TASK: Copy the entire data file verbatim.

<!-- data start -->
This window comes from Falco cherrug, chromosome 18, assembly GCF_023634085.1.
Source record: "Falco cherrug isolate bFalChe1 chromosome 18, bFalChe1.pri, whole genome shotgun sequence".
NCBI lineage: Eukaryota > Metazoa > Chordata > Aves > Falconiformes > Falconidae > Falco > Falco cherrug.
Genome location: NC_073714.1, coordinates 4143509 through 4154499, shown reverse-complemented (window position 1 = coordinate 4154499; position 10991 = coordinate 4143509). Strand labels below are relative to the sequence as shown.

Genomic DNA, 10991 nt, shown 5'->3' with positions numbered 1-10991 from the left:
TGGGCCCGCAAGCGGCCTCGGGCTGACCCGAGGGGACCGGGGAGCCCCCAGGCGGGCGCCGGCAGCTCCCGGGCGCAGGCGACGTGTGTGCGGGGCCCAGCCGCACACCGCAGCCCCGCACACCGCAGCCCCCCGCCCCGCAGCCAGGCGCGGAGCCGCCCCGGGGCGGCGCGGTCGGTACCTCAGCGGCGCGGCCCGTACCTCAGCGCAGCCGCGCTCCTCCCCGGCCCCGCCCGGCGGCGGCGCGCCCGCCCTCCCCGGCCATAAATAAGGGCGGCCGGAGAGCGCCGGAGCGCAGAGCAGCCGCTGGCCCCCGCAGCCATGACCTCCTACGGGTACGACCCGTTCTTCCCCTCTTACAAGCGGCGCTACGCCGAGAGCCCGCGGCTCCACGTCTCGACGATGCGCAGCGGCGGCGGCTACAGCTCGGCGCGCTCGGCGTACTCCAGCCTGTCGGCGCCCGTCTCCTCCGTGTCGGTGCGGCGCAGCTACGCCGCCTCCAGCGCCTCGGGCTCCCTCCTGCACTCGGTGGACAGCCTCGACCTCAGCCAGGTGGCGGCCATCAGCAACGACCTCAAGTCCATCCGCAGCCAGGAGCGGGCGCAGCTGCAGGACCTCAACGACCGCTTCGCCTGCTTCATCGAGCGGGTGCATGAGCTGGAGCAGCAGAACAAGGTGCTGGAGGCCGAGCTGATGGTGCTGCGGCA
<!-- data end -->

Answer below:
This window comes from Falco cherrug, chromosome 18, assembly GCF_023634085.1.
Source record: "Falco cherrug isolate bFalChe1 chromosome 18, bFalChe1.pri, whole genome shotgun sequence".
NCBI lineage: Eukaryota > Metazoa > Chordata > Aves > Falconiformes > Falconidae > Falco > Falco cherrug.
Genome location: NC_073714.1, coordinates 4143509 through 4154499, shown reverse-complemented (window position 1 = coordinate 4154499; position 10991 = coordinate 4143509). Strand labels below are relative to the sequence as shown.

Genomic DNA, 10991 nt, shown 5'->3' with positions numbered 1-10991 from the left:
TGGGCCCGCAAGCGGCCTCGGGCTGACCCGAGGGGACCGGGGAGCCCCCAGGCGGGCGCCGGCAGCTCCCGGGCGCAGGCGACGTGTGTGCGGGGCCCAGCCGCACACCGCAGCCCCGCACACCGCAGCCCCCCGCCCCGCAGCCAGGCGCGGAGCCGCCCCGGGGCGGCGCGGTCGGTACCTCAGCGGCGCGGCCCGTACCTCAGCGCAGCCGCGCTCCTCCCCGGCCCCGCCCGGCGGCGGCGCGCCCGCCCTCCCCGGCCATAAATAAGGGCGGCCGGAGAGCGCCGGAGCGCAGAGCAGCCGCTGGCCCCCGCAGCCATGACCTCCTACGGGTACGACCCGTTCTTCCCCTCTTACAAGCGGCGCTACGCCGAGAGCCCGCGGCTCCACGTCTCGACGATGCGCAGCGGCGGCGGCTACAGCTCGGCGCGCTCGGCGTACTCCAGCCTGTCGGCGCCCGTCTCCTCCGTGTCGGTGCGGCGCAGCTACGCCGCCTCCAGCGCCTCGGGCTCCCTCCTGCACTCGGTGGACAGCCTCGACCTCAGCCAGGTGGCGGCCATCAGCAACGACCTCAAGTCCATCCGCAGCCAGGAGCGGGCGCAGCTGCAGGACCTCAACGACCGCTTCGCCTGCTTCATCGAGCGGGTGCATGAGCTGGAGCAGCAGAACAAGGTGCTGGAGGCCGAGCTGATGGTGCTGCGGCA